Heading to the show me state - Show me MO! - CycleBlaze

August 29, 2020

Heading to the show me state

Flat country, U-Haul, BBQ, and a lottery

Ameristar Casino in St. Charles along the Katy Trail
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Clinton, Missouri sits 685 miles west of Mount Vernon, Ohio. Clinton is the western terminus of the Katy Trail. My Katy tour travels east from Clinton to St. Charles. Today was the day to travel 473 miles to St. Charles where my fellow bicycle tourist cars will remain for the week. My rental van will become our SAG and luggage transport vehicle for the tour. 

Today was a logistics day. A 15’ U-Haul truck was picked up in nearby St. Peters to serve as the transport vehicle for the outfitted bicycles and luggage trip west to Clinton tomorrow morning. Tonight’s accommodations are at the Tru by Hilton at the Streets of St. Charles along the Katy Trail near the Ameirstar Casino. 

Our transport vehicles to western Missouri tomorrow morning
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U-Haul pickup was fast considering it is the last Saturday of the month and at college move-in time. Our group walked in Historic St. Charles along the Katy for dinner at Hendricks Barbeque. Hendricks would make a wonderful end-of-tour celebration location for an eastbound tour. It sits along the trail with a two-story deck. The food was quite good.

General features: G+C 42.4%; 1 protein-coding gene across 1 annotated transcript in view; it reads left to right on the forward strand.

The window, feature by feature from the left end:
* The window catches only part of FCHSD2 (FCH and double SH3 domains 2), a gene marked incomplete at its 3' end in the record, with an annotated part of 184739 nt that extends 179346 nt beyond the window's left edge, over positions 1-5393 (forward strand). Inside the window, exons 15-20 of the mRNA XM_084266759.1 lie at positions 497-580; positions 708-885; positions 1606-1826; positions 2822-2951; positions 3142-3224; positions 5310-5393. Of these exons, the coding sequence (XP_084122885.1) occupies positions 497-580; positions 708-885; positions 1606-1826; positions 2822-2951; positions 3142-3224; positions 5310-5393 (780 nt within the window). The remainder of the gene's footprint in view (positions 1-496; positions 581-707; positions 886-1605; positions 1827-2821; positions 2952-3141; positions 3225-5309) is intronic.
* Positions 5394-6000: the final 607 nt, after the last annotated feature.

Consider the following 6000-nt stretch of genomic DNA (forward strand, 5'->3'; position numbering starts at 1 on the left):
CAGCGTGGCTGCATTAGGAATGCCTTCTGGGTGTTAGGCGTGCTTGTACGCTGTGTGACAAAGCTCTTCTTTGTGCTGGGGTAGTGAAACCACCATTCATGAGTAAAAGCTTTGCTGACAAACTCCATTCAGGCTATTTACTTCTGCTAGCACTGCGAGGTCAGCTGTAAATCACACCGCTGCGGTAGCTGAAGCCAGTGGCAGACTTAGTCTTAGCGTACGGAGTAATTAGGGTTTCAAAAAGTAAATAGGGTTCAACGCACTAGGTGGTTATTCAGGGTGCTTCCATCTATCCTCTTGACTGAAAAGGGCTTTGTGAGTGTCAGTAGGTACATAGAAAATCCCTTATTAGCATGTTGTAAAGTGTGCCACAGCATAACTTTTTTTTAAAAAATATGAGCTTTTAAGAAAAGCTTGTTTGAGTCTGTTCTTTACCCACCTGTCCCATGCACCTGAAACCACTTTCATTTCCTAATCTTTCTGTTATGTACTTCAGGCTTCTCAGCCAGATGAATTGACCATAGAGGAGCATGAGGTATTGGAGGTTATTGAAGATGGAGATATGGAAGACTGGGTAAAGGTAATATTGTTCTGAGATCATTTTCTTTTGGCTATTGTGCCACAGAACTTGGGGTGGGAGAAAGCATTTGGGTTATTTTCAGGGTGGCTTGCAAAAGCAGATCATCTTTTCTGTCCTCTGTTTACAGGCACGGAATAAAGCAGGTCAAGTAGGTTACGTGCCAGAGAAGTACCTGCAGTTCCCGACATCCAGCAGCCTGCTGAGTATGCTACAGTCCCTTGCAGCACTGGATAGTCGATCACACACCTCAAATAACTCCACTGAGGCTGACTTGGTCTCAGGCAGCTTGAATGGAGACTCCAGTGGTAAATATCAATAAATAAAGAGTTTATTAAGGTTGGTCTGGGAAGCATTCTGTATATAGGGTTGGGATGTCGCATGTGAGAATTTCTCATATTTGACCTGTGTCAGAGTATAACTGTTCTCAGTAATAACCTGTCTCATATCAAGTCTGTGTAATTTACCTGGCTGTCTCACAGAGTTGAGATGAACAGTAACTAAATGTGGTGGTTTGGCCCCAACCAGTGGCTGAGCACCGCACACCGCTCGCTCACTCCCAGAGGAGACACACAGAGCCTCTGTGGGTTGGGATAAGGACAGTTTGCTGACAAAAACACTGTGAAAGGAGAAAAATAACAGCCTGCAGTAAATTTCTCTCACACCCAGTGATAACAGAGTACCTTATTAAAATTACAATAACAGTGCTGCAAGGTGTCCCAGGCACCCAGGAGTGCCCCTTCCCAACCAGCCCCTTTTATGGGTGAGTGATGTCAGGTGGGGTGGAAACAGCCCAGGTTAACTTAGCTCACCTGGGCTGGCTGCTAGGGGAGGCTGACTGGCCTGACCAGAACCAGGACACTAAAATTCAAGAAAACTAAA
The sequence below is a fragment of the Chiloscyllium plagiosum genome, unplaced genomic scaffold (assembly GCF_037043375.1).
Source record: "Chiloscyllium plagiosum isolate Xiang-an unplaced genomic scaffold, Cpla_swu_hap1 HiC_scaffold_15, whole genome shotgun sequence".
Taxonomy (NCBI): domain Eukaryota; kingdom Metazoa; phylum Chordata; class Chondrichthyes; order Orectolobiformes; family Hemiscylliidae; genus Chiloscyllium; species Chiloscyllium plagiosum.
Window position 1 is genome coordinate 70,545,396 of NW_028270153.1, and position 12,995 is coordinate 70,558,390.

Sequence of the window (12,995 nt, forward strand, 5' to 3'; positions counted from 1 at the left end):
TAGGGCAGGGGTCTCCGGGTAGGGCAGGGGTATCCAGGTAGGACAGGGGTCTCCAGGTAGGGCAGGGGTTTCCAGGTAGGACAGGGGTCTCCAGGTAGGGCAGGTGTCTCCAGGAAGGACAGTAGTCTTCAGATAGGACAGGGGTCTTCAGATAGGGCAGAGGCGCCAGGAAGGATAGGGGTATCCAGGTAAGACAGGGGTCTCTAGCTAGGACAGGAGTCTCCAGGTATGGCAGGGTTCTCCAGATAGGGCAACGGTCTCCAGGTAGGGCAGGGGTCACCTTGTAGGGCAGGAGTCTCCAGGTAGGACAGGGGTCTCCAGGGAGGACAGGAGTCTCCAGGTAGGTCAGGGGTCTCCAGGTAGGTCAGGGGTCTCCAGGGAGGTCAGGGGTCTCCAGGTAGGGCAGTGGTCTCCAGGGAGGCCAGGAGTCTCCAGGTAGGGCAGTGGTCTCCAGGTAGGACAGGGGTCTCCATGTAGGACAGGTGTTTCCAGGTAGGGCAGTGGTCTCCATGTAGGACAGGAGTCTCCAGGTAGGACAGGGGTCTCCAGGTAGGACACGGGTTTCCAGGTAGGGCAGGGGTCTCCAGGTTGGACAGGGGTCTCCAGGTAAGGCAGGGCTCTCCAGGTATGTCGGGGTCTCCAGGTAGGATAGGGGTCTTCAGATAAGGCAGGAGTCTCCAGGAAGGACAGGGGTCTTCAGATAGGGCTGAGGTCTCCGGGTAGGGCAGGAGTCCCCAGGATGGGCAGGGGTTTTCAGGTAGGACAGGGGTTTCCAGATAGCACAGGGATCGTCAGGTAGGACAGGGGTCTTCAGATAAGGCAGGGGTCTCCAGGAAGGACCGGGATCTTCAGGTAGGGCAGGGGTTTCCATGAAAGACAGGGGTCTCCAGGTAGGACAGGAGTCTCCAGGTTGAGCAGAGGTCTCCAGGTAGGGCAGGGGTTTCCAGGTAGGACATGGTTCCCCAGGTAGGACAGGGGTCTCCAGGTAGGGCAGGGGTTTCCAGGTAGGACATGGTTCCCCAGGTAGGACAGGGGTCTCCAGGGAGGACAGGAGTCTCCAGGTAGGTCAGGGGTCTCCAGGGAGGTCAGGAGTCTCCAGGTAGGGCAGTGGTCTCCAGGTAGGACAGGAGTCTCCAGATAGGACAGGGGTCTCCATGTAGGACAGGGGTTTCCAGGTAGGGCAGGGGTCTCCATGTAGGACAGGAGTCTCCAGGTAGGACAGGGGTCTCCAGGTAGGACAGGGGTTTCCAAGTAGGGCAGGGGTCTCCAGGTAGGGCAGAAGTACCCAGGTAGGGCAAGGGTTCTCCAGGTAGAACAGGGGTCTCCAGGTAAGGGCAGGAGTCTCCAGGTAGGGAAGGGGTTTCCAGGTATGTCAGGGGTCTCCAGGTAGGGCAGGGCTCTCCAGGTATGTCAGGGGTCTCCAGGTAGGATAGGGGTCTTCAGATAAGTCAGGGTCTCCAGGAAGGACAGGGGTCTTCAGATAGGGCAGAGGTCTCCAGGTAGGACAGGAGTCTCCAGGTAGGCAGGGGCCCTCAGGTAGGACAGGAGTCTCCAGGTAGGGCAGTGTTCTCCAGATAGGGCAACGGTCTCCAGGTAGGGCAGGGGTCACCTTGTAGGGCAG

The group headed over to the Ameristar Casino. No money was sacrificed to the two-armed bandits. The evening ended with a start of tour meeting and SAG schedule lottery. Each of the bicycle tourists share SAG duties. The days are divided into two  segments with an exchange midway. Shared SAG duties allow all tour members to cycle each day. 

First view of the Katy Trail
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Follow the tour 

No telegraphs need as we trace Lewis and Clark’s journey into the uncharted. You can just check us out on social media: Cycle Blaze and Instagram with hashtags @tombilcze #showmeMO #katytrail.  

Today's Trivia  

St. Charles was Missouri’s first state capital. When Missouri was granted statehood in 1821, the legislature decided to build a "City of Jefferson" to serve as the state capital, in the center of the state. Since this land was undeveloped at the time, a temporary capital was needed. St. Charles beat eight other cities in a competition to house the temporary capital. The Missouri government continued to meet there until Jefferson City was ready in 1826. 

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